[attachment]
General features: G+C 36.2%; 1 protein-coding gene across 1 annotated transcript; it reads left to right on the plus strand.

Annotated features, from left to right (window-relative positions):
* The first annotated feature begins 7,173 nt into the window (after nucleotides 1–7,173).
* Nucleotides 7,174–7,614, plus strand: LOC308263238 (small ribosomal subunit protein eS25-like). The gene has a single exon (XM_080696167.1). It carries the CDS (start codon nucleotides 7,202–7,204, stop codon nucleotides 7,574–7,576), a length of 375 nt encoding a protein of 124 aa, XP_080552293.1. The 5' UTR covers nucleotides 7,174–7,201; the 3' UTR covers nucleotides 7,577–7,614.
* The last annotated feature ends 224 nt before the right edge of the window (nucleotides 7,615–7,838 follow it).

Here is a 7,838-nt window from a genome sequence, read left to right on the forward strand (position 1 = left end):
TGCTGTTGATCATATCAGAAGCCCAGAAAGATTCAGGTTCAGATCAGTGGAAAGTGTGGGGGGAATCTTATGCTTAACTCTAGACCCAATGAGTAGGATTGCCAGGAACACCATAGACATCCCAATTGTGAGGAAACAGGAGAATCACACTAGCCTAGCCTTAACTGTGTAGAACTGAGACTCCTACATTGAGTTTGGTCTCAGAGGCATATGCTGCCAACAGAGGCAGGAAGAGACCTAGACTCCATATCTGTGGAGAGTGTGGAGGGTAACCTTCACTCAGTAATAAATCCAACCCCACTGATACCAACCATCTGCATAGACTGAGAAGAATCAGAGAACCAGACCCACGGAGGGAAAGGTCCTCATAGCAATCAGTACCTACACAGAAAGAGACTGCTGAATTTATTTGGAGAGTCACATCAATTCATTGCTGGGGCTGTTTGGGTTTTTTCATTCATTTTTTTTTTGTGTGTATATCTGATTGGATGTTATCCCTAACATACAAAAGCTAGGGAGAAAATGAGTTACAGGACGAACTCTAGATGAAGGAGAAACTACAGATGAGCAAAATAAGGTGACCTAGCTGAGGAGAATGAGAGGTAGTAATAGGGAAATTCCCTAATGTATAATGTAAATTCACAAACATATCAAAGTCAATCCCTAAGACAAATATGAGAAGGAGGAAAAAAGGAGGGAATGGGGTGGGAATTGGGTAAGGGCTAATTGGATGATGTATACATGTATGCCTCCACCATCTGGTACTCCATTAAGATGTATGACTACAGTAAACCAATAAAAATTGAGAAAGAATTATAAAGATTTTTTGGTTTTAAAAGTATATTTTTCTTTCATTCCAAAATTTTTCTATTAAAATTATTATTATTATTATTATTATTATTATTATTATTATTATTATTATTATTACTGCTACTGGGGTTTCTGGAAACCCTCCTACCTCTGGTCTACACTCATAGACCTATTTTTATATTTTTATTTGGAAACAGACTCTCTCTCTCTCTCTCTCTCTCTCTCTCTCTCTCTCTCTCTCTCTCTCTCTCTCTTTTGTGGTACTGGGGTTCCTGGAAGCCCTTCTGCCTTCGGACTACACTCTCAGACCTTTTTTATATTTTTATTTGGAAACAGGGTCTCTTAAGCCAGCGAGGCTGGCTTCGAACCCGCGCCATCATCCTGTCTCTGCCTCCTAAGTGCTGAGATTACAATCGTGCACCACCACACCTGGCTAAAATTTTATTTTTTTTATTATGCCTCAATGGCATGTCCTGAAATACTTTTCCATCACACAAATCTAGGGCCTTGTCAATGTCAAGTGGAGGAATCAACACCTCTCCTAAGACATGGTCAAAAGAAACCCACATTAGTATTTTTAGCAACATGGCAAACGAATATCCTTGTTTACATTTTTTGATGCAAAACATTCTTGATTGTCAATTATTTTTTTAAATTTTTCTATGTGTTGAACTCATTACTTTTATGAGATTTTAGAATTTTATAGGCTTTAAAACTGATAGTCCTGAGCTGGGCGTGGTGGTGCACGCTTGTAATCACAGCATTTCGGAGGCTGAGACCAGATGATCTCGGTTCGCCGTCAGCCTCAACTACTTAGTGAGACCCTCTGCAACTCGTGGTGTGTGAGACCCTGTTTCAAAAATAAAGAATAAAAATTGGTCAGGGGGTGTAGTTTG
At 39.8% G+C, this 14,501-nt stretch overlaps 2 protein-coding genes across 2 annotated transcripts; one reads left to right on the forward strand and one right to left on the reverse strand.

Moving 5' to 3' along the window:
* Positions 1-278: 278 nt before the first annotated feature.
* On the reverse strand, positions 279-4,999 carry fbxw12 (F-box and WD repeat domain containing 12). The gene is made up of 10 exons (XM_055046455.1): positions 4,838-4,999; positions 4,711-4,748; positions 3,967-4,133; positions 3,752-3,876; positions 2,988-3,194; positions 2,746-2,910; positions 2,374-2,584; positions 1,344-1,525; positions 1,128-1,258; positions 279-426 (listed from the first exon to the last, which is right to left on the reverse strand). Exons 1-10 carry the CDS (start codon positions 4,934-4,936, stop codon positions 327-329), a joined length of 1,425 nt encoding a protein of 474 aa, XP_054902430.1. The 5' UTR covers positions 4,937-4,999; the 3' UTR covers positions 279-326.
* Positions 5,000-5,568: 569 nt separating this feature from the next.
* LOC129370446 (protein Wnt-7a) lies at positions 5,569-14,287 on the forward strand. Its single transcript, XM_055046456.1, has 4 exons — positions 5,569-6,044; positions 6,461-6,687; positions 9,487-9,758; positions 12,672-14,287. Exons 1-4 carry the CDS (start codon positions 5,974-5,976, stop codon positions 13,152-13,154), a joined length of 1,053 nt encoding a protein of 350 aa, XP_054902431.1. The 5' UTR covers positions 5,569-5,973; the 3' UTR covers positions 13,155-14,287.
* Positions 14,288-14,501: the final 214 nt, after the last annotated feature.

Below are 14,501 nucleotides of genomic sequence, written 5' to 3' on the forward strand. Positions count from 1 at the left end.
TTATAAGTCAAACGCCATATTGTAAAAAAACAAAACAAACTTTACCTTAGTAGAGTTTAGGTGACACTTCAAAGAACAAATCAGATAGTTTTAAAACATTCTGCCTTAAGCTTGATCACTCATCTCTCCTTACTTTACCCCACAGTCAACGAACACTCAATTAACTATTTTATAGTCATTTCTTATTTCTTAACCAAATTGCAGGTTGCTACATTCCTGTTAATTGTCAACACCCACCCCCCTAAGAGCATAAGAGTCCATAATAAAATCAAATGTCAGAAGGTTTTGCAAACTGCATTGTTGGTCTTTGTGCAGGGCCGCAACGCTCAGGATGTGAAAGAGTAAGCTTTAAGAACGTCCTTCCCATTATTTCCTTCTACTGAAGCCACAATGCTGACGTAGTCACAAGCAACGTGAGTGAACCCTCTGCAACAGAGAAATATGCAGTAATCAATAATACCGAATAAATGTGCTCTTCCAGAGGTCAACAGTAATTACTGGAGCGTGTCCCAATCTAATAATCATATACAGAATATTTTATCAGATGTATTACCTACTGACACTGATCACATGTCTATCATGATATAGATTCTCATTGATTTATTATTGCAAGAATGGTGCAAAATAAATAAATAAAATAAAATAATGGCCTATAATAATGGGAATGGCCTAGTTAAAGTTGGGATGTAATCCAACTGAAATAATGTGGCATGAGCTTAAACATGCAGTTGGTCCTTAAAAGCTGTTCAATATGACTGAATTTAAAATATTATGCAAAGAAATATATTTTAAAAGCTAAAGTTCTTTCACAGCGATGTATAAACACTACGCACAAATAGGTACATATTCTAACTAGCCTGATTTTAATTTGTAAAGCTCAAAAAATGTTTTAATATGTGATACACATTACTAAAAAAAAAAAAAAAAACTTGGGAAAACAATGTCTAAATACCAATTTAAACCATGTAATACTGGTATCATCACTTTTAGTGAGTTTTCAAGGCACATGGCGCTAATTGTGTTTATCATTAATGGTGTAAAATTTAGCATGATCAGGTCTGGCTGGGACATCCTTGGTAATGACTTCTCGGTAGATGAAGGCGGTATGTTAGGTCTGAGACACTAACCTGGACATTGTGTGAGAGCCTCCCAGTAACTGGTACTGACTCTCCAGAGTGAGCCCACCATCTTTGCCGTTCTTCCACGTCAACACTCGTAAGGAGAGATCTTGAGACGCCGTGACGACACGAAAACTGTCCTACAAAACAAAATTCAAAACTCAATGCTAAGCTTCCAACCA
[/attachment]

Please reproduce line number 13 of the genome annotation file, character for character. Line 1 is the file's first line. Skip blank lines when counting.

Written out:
* LOC129370446 (protein Wnt-7a) lies at positions 5,569-14,287 on the forward strand. Its single transcript, XM_055046456.1, has 4 exons — positions 5,569-6,044; positions 6,461-6,687; positions 9,487-9,758; positions 12,672-14,287. Exons 1-4 carry the CDS (start codon positions 5,974-5,976, stop codon positions 13,152-13,154), a joined length of 1,053 nt encoding a protein of 350 aa, XP_054902431.1. The 5' UTR covers positions 5,569-5,973; the 3' UTR covers positions 13,155-14,287.